Sustainable Seafood

Some useful links…

Slow Fish– Slow Food International’s Slow Fish campaign.

Fish Fight– Hugh Fearnley Whittingstall’s campaign.

Greenpeace International Seafood Red List.

Sustainable Seafood Guide– Australia.

Tuna– Industrial tuna fishing brings in big money as people love the stuff. It’s a cheap, tasty form of protein that appeals to many, either in the form of the handy little cans or eaten fresh and whole.

Greenpeace’s Canned Tuna Guide. Which brands to aim for and which ones to dodge.

http://www.fish-4-ever.com/ A UK based company, that uses skipjack tuna caught in the Maldives. Line and pole method.

A short snippet of what line and pole method actually means. (I found this fascinating!)

What you can do

Read more about the topic

Blog about it

Send a letter

Start a conversation about sustainable fishing

Vote with your dollar.

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22 thoughts on “Sustainable Seafood

  1. Why do we have to be so cruel to eat? Have you heard of Sylvia Earle? I saw her yesterday on an interview on BBC World. She is an oceanograher and so fascinating. She has spent her life investigating our oceans and has lots to say on what is happening there. I want to find out more about her.

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  2. I was in the deep end on this one following the campaign kicking off in the UK. I marched down to the supermarket and interrogated them about what fish they had and where it came from. I looked at online fish suppliers, fresher and better and then I read something which kind of took all the wind out of my sails, which was that the fish campaign here had the effect of making people buy more fish, which wasn’t really the point, they were supposed to swap to buying more sustainable fish, not just increase their consumption. Then I read about how fish farms are really bad news for wild fish because of their effect on the waters surrounding them. I gave up eating those big imported prawns years ago following a documentary on how coastal communities have been devestated by the big commercial prawn farms…. sigh sigh sigh. It’s all too complicated and the right path so hard to follow….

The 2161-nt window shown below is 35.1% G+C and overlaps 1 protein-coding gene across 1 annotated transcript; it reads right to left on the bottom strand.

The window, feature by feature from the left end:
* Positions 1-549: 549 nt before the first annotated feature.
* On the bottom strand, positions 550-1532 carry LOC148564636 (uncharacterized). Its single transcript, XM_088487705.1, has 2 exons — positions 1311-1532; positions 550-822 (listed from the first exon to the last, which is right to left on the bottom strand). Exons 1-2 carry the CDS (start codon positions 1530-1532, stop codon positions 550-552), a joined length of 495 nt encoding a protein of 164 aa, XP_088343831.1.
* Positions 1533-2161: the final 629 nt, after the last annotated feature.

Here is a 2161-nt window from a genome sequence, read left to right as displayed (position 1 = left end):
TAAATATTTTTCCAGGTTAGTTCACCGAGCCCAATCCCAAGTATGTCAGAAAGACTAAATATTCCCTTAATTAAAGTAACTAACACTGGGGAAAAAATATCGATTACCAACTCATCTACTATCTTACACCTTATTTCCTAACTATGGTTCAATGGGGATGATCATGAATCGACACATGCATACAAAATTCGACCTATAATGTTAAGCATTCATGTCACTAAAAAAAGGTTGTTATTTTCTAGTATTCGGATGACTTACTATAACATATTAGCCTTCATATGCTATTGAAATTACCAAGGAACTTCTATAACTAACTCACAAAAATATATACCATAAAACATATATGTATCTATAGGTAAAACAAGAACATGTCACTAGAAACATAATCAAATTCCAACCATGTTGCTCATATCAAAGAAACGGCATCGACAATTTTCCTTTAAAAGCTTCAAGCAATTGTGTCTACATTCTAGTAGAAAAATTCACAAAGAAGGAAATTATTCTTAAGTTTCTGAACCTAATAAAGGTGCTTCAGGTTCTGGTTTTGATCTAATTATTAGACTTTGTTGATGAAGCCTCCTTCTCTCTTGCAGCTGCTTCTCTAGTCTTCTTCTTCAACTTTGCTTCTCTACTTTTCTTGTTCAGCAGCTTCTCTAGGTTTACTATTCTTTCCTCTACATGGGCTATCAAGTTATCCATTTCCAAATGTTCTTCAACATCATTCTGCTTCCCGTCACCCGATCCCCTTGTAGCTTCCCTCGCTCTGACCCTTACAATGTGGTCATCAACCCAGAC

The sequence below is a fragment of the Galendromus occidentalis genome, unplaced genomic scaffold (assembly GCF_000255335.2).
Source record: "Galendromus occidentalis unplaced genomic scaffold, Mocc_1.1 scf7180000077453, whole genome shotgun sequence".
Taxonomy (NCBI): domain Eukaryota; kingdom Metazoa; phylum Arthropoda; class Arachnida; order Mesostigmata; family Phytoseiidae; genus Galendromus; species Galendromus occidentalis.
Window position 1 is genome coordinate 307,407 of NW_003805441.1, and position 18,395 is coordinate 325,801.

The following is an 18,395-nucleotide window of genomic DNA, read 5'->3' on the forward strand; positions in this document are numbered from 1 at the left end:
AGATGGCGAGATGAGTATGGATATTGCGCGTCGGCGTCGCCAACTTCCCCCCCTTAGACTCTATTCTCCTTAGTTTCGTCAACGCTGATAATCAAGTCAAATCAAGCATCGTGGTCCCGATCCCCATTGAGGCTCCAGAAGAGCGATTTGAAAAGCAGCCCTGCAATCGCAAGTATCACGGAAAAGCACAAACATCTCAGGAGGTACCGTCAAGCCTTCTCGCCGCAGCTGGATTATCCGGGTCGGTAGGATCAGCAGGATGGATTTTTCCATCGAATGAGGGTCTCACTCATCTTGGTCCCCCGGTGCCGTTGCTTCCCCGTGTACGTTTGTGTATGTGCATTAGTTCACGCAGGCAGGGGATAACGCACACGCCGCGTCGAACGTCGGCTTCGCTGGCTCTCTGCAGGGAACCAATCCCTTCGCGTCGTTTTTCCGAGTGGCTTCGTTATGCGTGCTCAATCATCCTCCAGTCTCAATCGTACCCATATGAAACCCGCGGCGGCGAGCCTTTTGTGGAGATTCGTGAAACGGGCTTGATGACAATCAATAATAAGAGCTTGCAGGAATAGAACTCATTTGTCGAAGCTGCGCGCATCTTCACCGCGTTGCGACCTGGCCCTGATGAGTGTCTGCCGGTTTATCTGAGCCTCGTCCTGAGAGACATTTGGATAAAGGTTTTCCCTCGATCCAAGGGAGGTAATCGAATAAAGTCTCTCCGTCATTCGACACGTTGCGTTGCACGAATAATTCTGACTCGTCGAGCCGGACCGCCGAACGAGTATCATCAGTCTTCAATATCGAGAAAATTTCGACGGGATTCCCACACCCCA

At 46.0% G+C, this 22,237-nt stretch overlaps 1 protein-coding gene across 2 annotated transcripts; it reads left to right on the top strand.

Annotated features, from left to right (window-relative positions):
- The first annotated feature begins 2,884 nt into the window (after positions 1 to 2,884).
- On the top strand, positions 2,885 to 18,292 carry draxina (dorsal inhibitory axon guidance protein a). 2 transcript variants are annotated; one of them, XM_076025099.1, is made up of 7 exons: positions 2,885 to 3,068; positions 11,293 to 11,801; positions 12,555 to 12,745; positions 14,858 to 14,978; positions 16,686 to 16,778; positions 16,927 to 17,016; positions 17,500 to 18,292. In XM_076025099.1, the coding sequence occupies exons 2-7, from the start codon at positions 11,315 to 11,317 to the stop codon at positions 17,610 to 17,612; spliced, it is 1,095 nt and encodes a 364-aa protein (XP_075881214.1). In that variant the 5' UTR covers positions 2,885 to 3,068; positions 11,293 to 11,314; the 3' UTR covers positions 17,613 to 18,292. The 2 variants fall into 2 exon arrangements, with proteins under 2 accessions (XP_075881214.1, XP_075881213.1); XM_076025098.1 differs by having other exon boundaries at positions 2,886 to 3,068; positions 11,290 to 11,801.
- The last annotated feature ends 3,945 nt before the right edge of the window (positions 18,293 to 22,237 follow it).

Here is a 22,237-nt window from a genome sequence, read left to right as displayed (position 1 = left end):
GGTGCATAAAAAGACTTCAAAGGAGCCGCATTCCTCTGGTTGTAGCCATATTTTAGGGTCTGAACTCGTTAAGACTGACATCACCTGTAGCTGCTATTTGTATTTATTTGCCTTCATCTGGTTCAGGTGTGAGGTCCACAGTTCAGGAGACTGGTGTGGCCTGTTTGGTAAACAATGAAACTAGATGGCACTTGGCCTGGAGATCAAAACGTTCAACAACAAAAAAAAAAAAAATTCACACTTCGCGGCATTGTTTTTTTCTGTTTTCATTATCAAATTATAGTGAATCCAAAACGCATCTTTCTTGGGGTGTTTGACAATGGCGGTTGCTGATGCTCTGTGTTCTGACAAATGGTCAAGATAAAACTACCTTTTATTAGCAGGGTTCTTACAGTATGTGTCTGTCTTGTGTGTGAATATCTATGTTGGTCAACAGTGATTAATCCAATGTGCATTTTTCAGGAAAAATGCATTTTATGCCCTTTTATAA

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    • I agree Joanna. It is hard to find the right path, and there always seems to be another thing to read to try and keep up on what is happening. Not enough time…
      I’m amazed that the campaign had the opposite effect and people were buying more fish though. How can that be!
      I’m not a fan of fish farms either.

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  3. thank you, thank you, thank you for sharing these links. I spend absolutely ages in the supermarket looking at labels to eat as ethically as possible. Why do we have to be so cruel to animals and our beautiful earth?

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  4. I never buy fish. My husband goes out from time to time in his boat and tries his luck at fishing. It’s usually feast or famine. No catch or several at once. Then we’ll eat fish for days. It doesn’t happen anywhere near enough though.

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    • I actually don’t mind the feast or famine though. I wonder if your husband would teach me how to fish. I bought a little rod before Christmas, determined to catch our dinner. Two snags later, a wade out into a river to retrieve hooks, the wind was blown out of my sails. Now I have to wait to find someone who knows what they are doing before I embark again.

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  5. I am all for sustainable.
    But my comment is more about that pole fishing commercial tuna fish- I love it! I would have loved to have my father see such a thing- he would have signed up immediately!
    Thanks for the video and the suggestions and the short education.
    Good post, Brydie!

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  6. Ever since I started my uni. degress in Environmental Science this topic has been bought up time and time again. I am now five years out of my degree and the issue is still there. I see things being done….but it being done ever so slowly. I have to ask myself question…’Will we be to late?’ (and not just for this topic).

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